Dynamic pricing is the rage among restaurants, but it’s difficult to pull off especially as inflation may be starting to ease. “Everybody seems to get into it at the late end of the cycle. When it gets to the late part of the cycle, people make bad decisions,” said Mike Lukianoff, founder of analytics firm Extropy 360, at the Food On Demand Conference May 4.

“What’s worrying me now is what’s happening as inflation starts to taper off, and how the industry is going to manage the other side of this. I’ve seen this ballgame before and I know how it ends. So, I’m not popping champagne because I’m a little worried.”

Ashwin Kamlani, CEO of Juicer, said dynamic pricing is an old game. “That’s something people have been doing forever. Restaurants have lunch menus and dinner menus. Restaurants have happy hour.” What’s different today is data, specifically “using data to do that correctly in a dynamic environment.”

He suggests a shift in thinking. “The mentality has been, based on my cost, how low am I willing to go?” What operators should ask is, “What can I charge? What is the customer willing to pay?” He cautions against a controversial practice. “We at Juicer are anti-surge pricing. You have to think about the lifetime value of the customer. You can’t think of these things in isolation.”

He also addressed the recent industry chatter that DoorDash would require restaurant customers to charge the same for dine-in as they do for delivery, something Food On Demand Editor and panel moderator Tom Kaiser said has not been confirmed.

“One of the interesting things that happened last week is that DoorDash started a very dangerous game of chicken with the restaurant industry. It’s going to be interesting to see how that plays out,” Kamlani said.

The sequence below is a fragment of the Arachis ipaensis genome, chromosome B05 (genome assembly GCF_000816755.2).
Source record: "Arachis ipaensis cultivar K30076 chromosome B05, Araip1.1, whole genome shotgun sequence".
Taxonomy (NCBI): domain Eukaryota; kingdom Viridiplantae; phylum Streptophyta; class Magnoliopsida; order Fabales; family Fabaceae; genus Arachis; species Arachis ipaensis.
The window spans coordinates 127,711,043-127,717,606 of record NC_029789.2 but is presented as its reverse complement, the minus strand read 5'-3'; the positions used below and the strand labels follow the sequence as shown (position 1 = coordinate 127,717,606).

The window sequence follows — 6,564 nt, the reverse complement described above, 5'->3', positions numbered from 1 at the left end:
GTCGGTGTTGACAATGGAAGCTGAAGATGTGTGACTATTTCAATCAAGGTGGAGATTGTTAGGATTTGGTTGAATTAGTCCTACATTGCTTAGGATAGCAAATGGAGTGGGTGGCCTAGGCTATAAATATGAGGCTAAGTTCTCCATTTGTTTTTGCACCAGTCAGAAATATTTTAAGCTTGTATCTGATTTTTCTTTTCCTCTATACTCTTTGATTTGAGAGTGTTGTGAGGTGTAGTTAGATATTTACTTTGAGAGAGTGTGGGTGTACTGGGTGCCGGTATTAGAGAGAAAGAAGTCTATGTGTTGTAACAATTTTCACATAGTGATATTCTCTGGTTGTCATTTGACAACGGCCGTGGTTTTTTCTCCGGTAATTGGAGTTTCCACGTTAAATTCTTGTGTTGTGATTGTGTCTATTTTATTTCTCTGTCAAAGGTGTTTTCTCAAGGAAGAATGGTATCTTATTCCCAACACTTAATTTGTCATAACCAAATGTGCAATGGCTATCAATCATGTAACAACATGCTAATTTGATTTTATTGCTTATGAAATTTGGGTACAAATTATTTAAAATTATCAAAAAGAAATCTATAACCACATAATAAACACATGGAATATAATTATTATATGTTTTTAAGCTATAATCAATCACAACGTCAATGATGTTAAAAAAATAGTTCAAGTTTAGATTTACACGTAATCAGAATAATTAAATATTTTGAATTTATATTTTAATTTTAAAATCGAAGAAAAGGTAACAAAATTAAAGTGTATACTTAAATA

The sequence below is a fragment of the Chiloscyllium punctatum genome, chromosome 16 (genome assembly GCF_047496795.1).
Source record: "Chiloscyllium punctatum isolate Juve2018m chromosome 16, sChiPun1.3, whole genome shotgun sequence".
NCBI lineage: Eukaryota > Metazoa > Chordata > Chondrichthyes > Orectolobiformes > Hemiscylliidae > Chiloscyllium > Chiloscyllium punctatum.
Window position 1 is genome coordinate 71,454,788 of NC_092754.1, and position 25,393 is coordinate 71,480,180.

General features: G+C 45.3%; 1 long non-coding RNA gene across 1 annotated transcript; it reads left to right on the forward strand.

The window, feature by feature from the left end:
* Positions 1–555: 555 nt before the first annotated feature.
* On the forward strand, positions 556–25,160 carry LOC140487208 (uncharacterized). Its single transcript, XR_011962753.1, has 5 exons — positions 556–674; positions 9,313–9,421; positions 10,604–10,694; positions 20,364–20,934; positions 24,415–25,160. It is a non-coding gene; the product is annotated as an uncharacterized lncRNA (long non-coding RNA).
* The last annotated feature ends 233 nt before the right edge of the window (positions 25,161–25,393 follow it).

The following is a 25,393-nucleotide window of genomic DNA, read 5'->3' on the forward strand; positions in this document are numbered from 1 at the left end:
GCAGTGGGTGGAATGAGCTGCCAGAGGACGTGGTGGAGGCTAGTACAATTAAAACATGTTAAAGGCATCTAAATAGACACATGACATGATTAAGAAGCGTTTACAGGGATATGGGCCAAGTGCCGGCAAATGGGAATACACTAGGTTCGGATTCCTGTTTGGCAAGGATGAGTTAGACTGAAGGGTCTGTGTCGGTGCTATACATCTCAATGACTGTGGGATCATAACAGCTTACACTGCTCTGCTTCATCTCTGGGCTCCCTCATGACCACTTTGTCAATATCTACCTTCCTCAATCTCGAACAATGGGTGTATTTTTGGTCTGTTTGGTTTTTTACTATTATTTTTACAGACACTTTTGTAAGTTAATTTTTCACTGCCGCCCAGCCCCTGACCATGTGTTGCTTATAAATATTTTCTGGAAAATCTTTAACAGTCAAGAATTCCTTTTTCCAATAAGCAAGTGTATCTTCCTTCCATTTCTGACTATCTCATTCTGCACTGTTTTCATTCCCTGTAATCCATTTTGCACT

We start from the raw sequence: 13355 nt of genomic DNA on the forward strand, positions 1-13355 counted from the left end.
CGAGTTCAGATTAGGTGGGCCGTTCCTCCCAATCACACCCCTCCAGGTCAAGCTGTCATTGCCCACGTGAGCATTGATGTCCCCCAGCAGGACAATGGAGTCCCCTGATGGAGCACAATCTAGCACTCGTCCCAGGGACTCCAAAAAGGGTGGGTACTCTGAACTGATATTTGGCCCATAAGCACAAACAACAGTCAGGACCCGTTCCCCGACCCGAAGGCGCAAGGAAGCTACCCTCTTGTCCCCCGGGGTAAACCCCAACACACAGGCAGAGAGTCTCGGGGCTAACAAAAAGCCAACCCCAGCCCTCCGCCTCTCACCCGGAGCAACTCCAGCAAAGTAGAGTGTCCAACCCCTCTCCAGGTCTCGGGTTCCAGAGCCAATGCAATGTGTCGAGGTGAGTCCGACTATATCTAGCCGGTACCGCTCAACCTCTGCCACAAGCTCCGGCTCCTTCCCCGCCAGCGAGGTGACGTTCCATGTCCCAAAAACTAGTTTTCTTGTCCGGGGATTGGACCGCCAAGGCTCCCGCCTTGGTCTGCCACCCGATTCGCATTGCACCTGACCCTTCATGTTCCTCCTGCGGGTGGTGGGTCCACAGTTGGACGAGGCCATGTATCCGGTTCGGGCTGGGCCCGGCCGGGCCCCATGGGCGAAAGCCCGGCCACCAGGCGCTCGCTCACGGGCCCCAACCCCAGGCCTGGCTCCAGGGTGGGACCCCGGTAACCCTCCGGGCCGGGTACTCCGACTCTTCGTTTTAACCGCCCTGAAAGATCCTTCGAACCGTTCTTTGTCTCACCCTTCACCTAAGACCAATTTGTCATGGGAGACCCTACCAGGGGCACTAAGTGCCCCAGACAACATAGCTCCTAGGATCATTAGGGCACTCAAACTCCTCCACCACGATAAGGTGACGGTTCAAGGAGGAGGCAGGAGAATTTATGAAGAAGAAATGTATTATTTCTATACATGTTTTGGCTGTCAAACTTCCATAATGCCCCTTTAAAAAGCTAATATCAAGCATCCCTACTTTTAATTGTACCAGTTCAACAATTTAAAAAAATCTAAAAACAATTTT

Sherri Kimes, emeritus professor at Cornell University who’s made a distinguished career in teaching and studying multi-channel pricing, said the practice isn’t done in the hotel business. “The first time I heard that restaurants could charge different prices for different channels, I just about fell off my chair. By contract, hotels have to have the same price across various channels. The hotels hate it,” she said.

“Well, what do they do about it? Well, they bitch a lot,” she said. “They’ve had to learn how to deal with it. We could all say ‘no, we’re never going to do that.’ It’s something to think about. What can you do to make the reservation, to place their order directly with you? Make it worth their while.”

Colin Webb with Sauce Pricing advises restaurant operators to determine “which items on your menu have a higher retention,” meaning customers order them even as they manage their check by dropping other items as prices rise.

“It’s not necessarily your most popular item. We found that for dynamic pricing strategies, you can do things like provide a discount on that particular high retention item. That can actually get people to order more,” Webb said.

“It’s the same approach that Amazon has. They’re essentially decreasing the prices of items you can find anywhere, and increasing the prices of items that you don’t know where else you can find them,” he said.